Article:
ARMv8 (codename Oban) is the successor to ARMv7, an ARM instruction set architecture announced in 2011 which brought a large number of fundamental changes to the instruction set, including the introduction of 64-bit operating capabilities.
Work on the ARMv8 started within the R&D group at ARM in 2007. First disclosed in late 2011, the ARMv8 is a successor and an extension to the ARMv7 ISA. This architecture introduced new 64-bit operating capabilities, called AArch64, and defined a relationship to the prior 32-bit operating state, referred to as AArch32 (covering the A32 and T32 ISAs). Foundationally, ARMv8 extends the old architecture while maintaining compatibility with older revisions and extensions (e.g., Thumb, NEON, VFP) when in AArch32. Additionally, ARMv8 introduced a number of enhancements to AArch32 which still maintains full compatibility with ARMv7. Generally speaking, ARMv8 was designed such that a well-designed AArch64 core should also work well as an AArch32 core.
- Main article: AArch32
ARMv8 introduced the concept of AArch32 execution state to incorporate what was previously ARMv7. It covers the A32 and T32 instruction sets along with a number of new instructions. AArch32 keeps the classical ARM exception model and limits the virtual address to 32 bits.
ARMv8 introduced a set of enhancements to the classic A32 instruction set. The cryptography extensions, enhanced barrier types, and load acquire and store release which were introduced with the A64 were also added to the A32 instruction set.
- Main article: AArch64
ARMv8 introduced the new AArch64 execution state that operates on a new instruction set called the A64. This mode reworked the exception handling model in ARM, making it simpler with fewer modes and banked registers. With 64-bit support, up to 48 bits of virtual address was introduced (note that it's actually an extension of the Large Physical Address Extension which was introduced in ARMv7 but was developed concurrently with the ARMv8). Additionally, both security (TrustZone) and virtualization carries over to AArch64.
The changes between the two states can only occur on an exception entry and exception exit. This means it is not possible to branch and link between the two modes of execution and it is not possible to reduce the register width going from one exception to a higher exception level. Those restrictions allow an AAarch32 application to run alongside another AArch64 application under an AArch64 operating system. Additionally, they also allow an AAarch32 guest OS to run alongside an AArch32 guest OS under an AAarch64 hypervisor and other similar combinations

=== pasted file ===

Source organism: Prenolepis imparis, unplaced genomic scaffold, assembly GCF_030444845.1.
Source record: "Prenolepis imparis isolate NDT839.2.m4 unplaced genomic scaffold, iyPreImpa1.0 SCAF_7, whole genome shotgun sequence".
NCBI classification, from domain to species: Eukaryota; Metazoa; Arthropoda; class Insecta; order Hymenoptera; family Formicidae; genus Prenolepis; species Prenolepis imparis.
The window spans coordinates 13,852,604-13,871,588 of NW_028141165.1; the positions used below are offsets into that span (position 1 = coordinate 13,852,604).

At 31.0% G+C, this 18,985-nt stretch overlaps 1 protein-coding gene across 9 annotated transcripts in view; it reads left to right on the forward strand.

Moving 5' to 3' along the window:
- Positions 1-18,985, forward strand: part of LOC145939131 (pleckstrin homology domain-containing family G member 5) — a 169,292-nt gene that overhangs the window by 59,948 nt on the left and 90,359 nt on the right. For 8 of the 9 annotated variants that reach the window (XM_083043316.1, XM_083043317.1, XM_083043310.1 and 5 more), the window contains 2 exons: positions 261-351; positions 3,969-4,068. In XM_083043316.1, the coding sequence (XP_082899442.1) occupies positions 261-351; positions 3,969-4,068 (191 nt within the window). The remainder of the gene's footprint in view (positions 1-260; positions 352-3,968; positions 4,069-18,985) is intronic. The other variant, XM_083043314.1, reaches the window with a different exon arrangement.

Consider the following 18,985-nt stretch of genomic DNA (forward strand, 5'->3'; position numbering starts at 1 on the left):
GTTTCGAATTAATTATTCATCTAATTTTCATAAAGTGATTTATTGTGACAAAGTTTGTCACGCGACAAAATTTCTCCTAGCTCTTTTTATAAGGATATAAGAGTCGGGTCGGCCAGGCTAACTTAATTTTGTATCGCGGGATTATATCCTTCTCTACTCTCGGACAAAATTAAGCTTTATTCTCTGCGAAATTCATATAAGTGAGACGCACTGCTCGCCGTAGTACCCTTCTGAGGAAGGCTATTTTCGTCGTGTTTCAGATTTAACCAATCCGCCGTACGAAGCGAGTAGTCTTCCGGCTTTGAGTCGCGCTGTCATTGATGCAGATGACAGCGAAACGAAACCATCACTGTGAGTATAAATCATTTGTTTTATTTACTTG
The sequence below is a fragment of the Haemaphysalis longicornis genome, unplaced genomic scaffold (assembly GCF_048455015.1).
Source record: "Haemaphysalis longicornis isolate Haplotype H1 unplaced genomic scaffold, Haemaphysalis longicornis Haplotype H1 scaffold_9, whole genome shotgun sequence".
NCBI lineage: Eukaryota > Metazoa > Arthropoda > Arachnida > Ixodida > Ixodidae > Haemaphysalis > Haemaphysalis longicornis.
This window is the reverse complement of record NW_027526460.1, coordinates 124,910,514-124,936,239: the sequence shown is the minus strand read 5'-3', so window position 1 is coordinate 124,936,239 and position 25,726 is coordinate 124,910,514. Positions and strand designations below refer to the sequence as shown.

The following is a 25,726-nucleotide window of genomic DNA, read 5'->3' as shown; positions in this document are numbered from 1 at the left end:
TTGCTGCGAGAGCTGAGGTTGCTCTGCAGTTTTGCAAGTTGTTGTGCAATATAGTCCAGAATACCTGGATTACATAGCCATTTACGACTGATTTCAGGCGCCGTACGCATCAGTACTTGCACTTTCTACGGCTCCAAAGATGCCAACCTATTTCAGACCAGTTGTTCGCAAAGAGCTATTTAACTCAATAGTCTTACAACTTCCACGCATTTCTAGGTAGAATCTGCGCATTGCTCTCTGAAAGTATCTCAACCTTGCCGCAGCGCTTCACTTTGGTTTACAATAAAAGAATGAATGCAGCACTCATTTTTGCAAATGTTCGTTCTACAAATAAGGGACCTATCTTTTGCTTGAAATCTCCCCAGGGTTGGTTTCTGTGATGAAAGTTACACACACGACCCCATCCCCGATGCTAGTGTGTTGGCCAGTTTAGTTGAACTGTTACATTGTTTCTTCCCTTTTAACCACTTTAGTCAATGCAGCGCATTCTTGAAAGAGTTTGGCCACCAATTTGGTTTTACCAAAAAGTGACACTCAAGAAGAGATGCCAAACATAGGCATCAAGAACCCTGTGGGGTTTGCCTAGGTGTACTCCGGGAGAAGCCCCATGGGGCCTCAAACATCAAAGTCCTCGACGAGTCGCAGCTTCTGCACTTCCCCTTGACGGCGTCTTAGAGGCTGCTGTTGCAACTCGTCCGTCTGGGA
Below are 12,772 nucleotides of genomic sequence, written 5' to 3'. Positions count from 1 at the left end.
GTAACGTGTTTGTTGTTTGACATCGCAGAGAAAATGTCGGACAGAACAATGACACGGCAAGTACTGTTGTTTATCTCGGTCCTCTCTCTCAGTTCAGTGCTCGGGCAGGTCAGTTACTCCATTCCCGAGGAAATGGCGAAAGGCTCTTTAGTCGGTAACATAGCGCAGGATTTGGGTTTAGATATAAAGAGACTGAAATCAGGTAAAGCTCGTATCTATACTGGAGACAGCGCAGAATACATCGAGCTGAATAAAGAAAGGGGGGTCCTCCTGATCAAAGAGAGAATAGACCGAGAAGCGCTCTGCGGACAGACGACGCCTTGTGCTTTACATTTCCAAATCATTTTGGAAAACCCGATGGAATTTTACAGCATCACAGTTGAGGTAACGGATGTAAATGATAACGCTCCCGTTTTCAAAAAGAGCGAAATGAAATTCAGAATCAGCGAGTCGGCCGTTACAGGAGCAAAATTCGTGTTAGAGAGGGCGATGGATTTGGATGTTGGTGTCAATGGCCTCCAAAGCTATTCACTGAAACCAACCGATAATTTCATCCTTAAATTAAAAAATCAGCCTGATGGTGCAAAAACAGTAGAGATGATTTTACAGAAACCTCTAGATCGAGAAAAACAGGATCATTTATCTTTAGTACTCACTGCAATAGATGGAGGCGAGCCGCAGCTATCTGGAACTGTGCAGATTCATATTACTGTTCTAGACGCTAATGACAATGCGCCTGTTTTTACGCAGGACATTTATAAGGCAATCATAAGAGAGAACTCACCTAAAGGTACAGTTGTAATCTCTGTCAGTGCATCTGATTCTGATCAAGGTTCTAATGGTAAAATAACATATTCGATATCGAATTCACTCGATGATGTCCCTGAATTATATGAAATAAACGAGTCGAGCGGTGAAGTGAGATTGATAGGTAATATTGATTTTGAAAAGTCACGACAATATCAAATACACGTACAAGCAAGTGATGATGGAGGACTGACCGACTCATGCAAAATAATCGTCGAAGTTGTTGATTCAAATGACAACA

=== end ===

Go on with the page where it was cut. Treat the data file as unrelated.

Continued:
ARMv8 introduced a number of profiles or flavor of the architecture that targets certain classes of workloads.
|Application||ARMv8-A||Optimized for a large class of general applications for mobile, tablets, and servers.|
|Real-Time||ARMv8-R||Optimized for safety-critical environments.|
|Microcontroller||ARMv8-M||Optimized for embedded systems with a highly deterministic operation.|
ARMv8 Extensions and Processor Features
ARMv8 has many versions (ARMv8.1, etc), which define mandatory and optional features. The Linux kernel exposes the presence of some of these features via hwcaps. These values are displayed in /proc/cpuinfo.
|fp||-||Single-precision and double-precision floating point.|
|evtstrm||N/A||Generic timer is configured to generate "events" at frequency of about 100KHz.|
|aes||-||AES instructions (AESE, etc)|
|pmull||-||Polynomial Multiply Long instructions (PMULL/PMULL2)|
|sha1||-||SHA-1 instructions (SHA1C, etc)|
|sha2||-||SHA-2 instructions (SHA256H, etc)|
|crc32||[ARMv8.0], ARMv8.1 ...||CRC32/CRC32C instructions|
|atomics||ARMv8.1 ...||Large System Extensions (LSE) - (CAS/SWP/LD[op])|
|fphp||ARMv8.2-FP16||Half-precision floating point.|
|cpuid||N/A||Some CPU ID registers readable at user-level.|
|asimdrdm||ARMv8.1||Rounding Double Multiply Accumulate/Subtract (SQRDMLAH/SQRDMLSH)|
|lrcpc||ARMv8.3||Weaker release consistency (LDAPR, etc)|
|dcpop||ARMv8.2||Data cache clean to Point of Persistence (DC CVAP)|
|sha3||ARMv8.2-SHA||SHA-3 instructions (EOR3, RAXI, XAR, BCAX)|
|asimddp||ARMv8.2-DotProd||SIMD Dot Product|
|sve||ARMv8.2-SVE||Scalable Vector Extension (SVE)|
ARMv8 introduced hardware acceleration for cryptography. Those operations were added to complement, but not replace, traditional crypto accelerators. Geared for small instruction-level crypto support, two main algorithms were supported: AES and SHA (SHA-1 and SHA-256).
- Richard Grisenthwaite. (October 26, 2011). "Technology Preview: The ARM Architecture - a View of the Future ".
- ARM Architecture Group. "Armv8 instruction set overview." vol. PRD03-GENC-010197 (2011).